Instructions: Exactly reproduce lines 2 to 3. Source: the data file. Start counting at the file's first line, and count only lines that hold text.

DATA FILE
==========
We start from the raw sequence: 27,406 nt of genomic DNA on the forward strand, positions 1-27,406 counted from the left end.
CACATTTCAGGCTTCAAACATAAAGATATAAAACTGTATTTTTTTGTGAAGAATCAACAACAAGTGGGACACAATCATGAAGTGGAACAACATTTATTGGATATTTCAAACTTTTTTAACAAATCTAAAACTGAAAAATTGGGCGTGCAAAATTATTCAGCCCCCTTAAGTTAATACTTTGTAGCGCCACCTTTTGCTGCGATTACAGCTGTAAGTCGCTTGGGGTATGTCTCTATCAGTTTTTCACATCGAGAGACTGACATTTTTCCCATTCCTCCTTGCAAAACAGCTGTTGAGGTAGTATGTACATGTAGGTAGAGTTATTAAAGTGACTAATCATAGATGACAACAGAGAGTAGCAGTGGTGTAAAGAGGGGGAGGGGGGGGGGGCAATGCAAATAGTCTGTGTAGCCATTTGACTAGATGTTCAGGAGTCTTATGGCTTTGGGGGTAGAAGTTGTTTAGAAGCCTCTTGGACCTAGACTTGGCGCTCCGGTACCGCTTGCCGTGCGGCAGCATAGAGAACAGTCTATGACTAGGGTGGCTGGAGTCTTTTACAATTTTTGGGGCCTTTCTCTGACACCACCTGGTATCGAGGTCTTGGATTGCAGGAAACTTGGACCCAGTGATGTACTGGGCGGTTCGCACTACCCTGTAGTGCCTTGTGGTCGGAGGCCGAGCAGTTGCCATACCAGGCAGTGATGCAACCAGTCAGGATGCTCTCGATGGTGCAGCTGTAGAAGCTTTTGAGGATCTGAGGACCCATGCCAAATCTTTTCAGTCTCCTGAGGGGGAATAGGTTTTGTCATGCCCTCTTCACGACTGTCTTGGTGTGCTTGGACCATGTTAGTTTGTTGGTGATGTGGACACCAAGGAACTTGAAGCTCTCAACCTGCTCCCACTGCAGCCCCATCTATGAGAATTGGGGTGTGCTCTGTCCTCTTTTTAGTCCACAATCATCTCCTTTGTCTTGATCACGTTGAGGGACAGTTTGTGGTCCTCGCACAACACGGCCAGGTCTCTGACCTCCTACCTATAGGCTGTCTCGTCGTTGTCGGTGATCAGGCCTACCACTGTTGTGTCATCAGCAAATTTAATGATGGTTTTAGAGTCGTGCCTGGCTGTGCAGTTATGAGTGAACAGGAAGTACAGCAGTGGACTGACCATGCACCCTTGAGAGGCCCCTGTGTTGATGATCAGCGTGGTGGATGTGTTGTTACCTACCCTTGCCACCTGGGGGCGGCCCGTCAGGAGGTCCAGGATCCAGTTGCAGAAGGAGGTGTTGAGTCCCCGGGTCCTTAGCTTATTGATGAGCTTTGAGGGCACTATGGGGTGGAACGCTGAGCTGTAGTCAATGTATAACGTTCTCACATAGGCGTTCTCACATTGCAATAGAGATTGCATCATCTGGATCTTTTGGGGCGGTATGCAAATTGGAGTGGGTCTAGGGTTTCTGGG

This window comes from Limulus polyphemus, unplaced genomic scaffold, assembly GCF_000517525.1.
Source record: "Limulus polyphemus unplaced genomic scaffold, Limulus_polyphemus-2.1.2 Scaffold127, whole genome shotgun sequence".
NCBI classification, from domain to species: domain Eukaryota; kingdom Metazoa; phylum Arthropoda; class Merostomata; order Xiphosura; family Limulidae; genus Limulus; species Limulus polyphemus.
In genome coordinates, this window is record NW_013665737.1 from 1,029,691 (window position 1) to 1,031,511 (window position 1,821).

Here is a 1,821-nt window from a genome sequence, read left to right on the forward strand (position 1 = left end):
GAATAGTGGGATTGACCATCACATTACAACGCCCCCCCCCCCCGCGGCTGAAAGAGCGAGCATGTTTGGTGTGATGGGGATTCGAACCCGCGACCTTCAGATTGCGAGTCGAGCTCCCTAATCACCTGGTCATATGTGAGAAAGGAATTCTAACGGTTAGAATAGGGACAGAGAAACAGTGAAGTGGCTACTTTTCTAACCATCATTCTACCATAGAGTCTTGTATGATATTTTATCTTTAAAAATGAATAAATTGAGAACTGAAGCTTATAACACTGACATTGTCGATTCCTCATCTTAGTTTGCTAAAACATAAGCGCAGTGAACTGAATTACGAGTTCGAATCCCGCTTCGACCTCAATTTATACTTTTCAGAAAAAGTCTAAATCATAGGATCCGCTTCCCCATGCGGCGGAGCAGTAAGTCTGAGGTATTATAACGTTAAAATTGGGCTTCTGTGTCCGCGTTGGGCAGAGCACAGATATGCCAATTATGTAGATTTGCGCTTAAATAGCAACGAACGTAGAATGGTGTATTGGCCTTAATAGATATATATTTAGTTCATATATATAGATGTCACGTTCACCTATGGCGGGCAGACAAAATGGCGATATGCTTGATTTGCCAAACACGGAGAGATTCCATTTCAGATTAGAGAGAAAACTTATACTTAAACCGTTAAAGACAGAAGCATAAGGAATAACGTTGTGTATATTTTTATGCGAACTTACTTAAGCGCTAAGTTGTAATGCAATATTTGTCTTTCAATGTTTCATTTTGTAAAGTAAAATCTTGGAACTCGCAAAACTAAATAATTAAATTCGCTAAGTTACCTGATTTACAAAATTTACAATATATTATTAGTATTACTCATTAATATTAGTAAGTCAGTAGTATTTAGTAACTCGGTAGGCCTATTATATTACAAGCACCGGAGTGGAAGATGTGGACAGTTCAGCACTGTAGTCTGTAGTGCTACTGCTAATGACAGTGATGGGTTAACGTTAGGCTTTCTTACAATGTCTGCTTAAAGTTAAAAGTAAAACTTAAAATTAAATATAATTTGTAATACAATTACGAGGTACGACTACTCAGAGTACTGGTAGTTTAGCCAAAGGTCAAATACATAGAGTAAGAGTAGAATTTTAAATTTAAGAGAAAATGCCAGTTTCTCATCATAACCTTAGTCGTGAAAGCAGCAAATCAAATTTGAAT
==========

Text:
CACATTTCAGGCTTCAAACATAAAGATATAAAACTGTATTTTTTTGTGAAGAATCAACAACAAGTGGGACACAATCATGAAGTGGAACAACATTTATTGGATATTTCAAACTTTTTTAACAAATCTAAAACTGAAAAATTGGGCGTGCAAAATTATTCAGCCCCCTTAAGTTAATACTTTGTAGCGCCACCTTTTGCTGCGATTACAGCTGTAAGTCGCTTGGGGTATGTCTCTATCAGTTTTTCACATCGAGAGACTGACATTTTTCCCATTCCTCCTTGCAAAACAGCTGTTGAGGTAGTATGTACATGTAGGTAGAGTTATTAAAGTGACTAATCATAGATGACAACAGAGAGTAGCAGTGGTGTAAAGAGGGGGAGGGGGGGGGGGCAATGCAAATAGTCTGTGTAGCCATTTGACTAGATGTTCAGGAGTCTTATGGCTTTGGGGGTAGAAGTTGTTTAGAAGCCTCTTGGACCTAGACTTGGCGCTCCGGTACCGCTTGCCGTGCGGCAGCATAGAGAACAGTCTATGACTAGGGTGGCTGGAGTCTTTTACAATTTTTGGGGCCTTTCTCTGACACCACCTGGTATCGAGGTCTTGGATTGCAGGAAACTTGGACCCAGTGATGTACTGGGCGGTTCGCACTACCCTGTAGTGCCTTGTGGTCGGAGGCCGAGCAGTTGCCATACCAGGCAGTGATGCAACCAGTCAGGATGCTCTCGATGGTGCAGCTGTAGAAGCTTTTGAGGATCTGAGGACCCATGCCAAATCTTTTCAGTCTCCTGAGGGGGAATAGGTTTTGTCATGCCCTCTTCACGACTGTCTTGGTGTGCTTGGACCATGTTAGTTTGTTGGTGATGTGGACACCAAGGAACTTGAAGCTCTCAACCTGCTCCCACTGCAGCCCCATCTATGAGAATTGGGGTGTGCTCTGTCCTCTTTTTAGTCCACAATCATCTCCTTTGTCTTGATCACGTTGAGGGACAGTTTGTGGTCCTCGCACAACACGGCCAGGTCTCTGACCTCCTACCTATAGGCTGTCTCGTCGTTGTCGGTGATCAGGCCTACCACTGTTGTGTCATCAGCAAATTTAATGATGGTTTTAGAGTCGTGCCTGGCTGTGCAGTTATGAGTGAACAGGAAGTACAGCAGTGGACTGACCATGCACCCTTGAGAGGCCCCTGTGTTGATGATCAGCGTGGTGGATGTGTTGTTACCTACCCTTGCCACCTGGGGGCGGCCCGTCAGGAGGTCCAGGATCCAGTTGCAGAAGGAGGTGTTGAGTCCCCGGGTCCTTAGCTTATTGATGAGCTTTGAGGGCACTATGGGGTGGAACGCTGAGCTGTAGTCAATGTATAACGTTCTCACATAGGCGTTCTCACATTGCAATAGAGATTGCATCATCTGGATCTTTTGGGGCGGTATGCAAATTGGAGTGGGTCTAGGGTTTCTGGG

This window comes from Limulus polyphemus, unplaced genomic scaffold, assembly GCF_000517525.1.